by Mike Todd

At risk of great personal harm, our local weather guy predicted about 50% more snow than usual this upcoming winter. “We need to move. I can’t take another winter like the last one,” my wife Kara said as she cranked up the thermostat. After she’d taken a few steps away, I took out my phone and turned the thermostat back down.

We have one of those fancy Nest thermostats. The regular reader(s) of this column may recall that we installed the Nest last year, since it was the only thermostat on the market that had been scientifically proven to get people to spend $250 on a thermostat.

The Nest also brings household climate warfare into the 21st century, allowing spouses to secretly change the temperature without going anywhere near the thermostat. Kara likes the house warmer in the winter and cooler in the summer, so she’s happy as long as the air in our house is as expensive as possible. I’m happy with whatever air is cheapest, but have to be careful not to get caught engaging in thermal subterfuge, lest she crank it to broil when I’m not looking.

My sister doesn’t have to deal with issues like this. Her family moved to San Diego, where a scorcher is 80 degrees, and a cold snap might hit 70. Instead of installing thermostats, people in San Diego just use a sharpie to write 74° on the wall, which is probably right.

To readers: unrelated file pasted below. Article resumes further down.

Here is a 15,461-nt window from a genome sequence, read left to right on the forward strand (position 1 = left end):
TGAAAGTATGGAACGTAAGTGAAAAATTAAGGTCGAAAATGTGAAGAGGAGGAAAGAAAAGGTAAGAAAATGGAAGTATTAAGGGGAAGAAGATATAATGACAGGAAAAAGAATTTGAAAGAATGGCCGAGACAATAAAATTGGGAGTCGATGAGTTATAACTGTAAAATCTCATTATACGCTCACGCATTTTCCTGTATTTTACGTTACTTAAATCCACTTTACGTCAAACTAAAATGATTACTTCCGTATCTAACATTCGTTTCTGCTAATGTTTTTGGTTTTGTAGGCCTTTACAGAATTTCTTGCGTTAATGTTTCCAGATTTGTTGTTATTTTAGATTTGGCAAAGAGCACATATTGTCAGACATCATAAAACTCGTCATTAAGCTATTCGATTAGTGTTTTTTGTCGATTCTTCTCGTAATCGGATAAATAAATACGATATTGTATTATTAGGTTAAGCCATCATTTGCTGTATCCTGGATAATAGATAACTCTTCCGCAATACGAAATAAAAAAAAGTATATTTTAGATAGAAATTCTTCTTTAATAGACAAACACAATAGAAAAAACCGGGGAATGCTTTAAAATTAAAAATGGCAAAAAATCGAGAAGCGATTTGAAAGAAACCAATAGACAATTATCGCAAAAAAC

She said, “When I was working in Washington, D.C., I remember coming out to my car and having to chip the ice off before I could even open the door, and I thought, ‘I don’t like this. This is not pleasant. I don’t want to do this anymore.’ People talk about missing the change of seasons, but whatever, I don’t miss being cold.”

She got me thinking. People cite “the change of seasons” all the time as one of the benefits of living in the Northeast, or one of the things they’d miss if they left. It’s not the seasons themselves, really, which alternate between Hades and the North Pole, but the transition between them. Is this not rather thin gruel? It’s like people in prison talking about how great the meatloaf is. Since you’re stuck there, might as well make the best of it.

Of course, this all sounds rather whiny after we’ve just come through such a beautiful time of year, with the trees putting on a dazzling display of nature’s beauty. Pretty soon, that beauty will be piled in my front yard about a foot deep, and I will join my neighbors out there to clean up the aftermath of the display, like the stadium janitors after a confetti drop.

I’m just cranky because of that snow prediction. Last winter, it snowed so often that on the rare occasion when our kids could go to daycare, they were so bored from being cooped up that they’d pass the time by contracting pinkeye, just for something different. Better to be oozing than bored.

But really, snow predictions this early in the season should be taken with a grain of road salt. It’s silly to pretend that anyone could make an accurate prediction about what the weather will be two months from now, when the 10th day of a 10-day forecast only exists because everyone knows you won’t remember what it said. If the weather guy was being honest, instead of having a sunshine or cloud symbol, everything after about the third day would just be a big question mark with the caption “The world’s a complicated place.”

So Kara and I, along with everyone else around here, will just brace ourselves and hope for the best. But since we don’t live in San Diego, we’ll expect the worst.